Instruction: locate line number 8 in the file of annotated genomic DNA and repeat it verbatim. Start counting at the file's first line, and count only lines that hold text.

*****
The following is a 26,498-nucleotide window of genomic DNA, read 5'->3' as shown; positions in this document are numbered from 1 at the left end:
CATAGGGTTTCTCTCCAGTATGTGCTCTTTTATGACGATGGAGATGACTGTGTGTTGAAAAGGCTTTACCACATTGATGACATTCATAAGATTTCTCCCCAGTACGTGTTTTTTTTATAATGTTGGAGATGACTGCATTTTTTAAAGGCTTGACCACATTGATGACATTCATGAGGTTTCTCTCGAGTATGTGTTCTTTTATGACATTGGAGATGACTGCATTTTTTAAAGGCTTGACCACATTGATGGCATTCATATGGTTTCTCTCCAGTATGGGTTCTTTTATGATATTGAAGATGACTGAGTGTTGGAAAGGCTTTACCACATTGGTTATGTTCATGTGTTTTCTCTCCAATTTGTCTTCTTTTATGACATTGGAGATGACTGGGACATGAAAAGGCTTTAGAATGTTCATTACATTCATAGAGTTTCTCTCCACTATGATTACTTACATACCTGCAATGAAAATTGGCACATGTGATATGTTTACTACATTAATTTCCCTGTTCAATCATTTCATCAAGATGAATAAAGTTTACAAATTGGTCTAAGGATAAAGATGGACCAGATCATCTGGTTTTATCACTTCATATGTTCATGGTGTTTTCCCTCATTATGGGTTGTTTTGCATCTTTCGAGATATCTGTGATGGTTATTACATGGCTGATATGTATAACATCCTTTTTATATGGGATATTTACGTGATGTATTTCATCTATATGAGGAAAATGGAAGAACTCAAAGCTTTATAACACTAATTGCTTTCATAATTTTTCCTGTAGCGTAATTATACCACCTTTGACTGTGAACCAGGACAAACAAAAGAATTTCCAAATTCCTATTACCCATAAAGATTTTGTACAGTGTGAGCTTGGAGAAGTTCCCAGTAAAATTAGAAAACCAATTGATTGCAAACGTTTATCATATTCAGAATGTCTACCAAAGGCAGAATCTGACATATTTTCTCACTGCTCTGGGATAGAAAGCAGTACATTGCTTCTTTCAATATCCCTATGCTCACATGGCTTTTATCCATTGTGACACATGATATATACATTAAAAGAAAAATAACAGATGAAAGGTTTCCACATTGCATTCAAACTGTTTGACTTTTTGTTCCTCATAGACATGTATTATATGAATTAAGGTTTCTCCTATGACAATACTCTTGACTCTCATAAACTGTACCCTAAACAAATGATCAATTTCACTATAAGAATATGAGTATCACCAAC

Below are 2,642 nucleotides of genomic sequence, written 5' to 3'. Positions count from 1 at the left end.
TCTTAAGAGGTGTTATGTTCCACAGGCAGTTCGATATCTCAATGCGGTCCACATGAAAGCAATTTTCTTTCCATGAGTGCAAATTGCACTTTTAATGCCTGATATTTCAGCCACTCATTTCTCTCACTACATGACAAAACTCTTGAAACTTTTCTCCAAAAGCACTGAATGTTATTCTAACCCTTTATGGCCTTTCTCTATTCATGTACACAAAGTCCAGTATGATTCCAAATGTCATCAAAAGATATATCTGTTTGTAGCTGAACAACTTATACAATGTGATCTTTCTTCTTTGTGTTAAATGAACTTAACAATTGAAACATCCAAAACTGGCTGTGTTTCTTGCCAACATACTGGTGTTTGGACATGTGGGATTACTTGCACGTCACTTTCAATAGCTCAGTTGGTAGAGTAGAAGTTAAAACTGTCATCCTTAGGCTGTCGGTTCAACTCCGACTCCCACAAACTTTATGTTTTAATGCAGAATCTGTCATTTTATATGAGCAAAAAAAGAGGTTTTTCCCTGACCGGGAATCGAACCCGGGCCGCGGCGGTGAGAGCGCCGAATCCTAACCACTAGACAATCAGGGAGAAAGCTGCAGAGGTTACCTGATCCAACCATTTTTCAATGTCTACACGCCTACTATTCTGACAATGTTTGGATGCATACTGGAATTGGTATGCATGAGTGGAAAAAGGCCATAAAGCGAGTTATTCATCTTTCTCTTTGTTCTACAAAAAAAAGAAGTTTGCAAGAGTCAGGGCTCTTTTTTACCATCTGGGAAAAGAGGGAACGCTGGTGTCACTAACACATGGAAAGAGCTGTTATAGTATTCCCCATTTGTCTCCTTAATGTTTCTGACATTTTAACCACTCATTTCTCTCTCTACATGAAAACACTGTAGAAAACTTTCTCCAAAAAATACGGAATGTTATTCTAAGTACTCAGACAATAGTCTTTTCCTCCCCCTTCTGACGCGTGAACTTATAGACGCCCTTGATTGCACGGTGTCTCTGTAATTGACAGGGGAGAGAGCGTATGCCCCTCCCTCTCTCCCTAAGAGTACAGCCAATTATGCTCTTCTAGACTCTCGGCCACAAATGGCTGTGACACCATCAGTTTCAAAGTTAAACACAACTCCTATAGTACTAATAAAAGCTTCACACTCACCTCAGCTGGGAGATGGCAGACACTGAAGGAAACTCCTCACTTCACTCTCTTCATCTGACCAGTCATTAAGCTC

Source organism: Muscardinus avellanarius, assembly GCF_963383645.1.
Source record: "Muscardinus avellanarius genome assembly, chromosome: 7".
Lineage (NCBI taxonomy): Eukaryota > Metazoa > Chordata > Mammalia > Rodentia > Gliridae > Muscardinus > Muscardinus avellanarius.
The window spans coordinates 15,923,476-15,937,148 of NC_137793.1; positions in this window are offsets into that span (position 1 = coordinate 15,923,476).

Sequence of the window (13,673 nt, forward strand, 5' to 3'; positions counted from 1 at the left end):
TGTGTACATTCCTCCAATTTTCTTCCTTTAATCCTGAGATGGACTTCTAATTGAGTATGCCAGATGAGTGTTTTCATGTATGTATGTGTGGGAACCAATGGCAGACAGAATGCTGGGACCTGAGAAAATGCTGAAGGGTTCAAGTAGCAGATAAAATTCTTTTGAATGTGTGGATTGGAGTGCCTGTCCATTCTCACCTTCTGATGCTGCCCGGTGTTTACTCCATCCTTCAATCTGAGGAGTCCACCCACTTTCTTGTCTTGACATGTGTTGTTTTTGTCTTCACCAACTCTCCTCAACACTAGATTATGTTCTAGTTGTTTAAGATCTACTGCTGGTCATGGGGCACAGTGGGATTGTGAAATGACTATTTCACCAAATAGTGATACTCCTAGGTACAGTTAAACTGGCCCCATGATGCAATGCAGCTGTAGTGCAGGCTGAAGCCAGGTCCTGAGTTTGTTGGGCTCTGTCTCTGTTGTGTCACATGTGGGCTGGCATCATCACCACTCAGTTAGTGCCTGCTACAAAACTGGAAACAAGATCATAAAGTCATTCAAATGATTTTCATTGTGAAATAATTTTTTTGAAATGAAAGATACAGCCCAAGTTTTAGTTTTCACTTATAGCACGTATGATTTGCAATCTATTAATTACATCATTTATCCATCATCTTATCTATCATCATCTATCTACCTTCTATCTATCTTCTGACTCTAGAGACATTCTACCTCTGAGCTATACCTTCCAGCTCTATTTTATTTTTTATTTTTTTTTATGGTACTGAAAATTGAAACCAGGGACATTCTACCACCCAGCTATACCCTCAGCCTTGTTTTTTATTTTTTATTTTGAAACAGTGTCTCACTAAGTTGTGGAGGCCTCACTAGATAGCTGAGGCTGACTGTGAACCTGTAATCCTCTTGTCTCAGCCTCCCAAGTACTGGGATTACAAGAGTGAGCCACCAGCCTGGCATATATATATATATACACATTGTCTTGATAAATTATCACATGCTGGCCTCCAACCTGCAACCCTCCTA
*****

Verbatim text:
The window spans coordinates 15,923,476-15,937,148 of NC_137793.1; positions in this window are offsets into that span (position 1 = coordinate 15,923,476).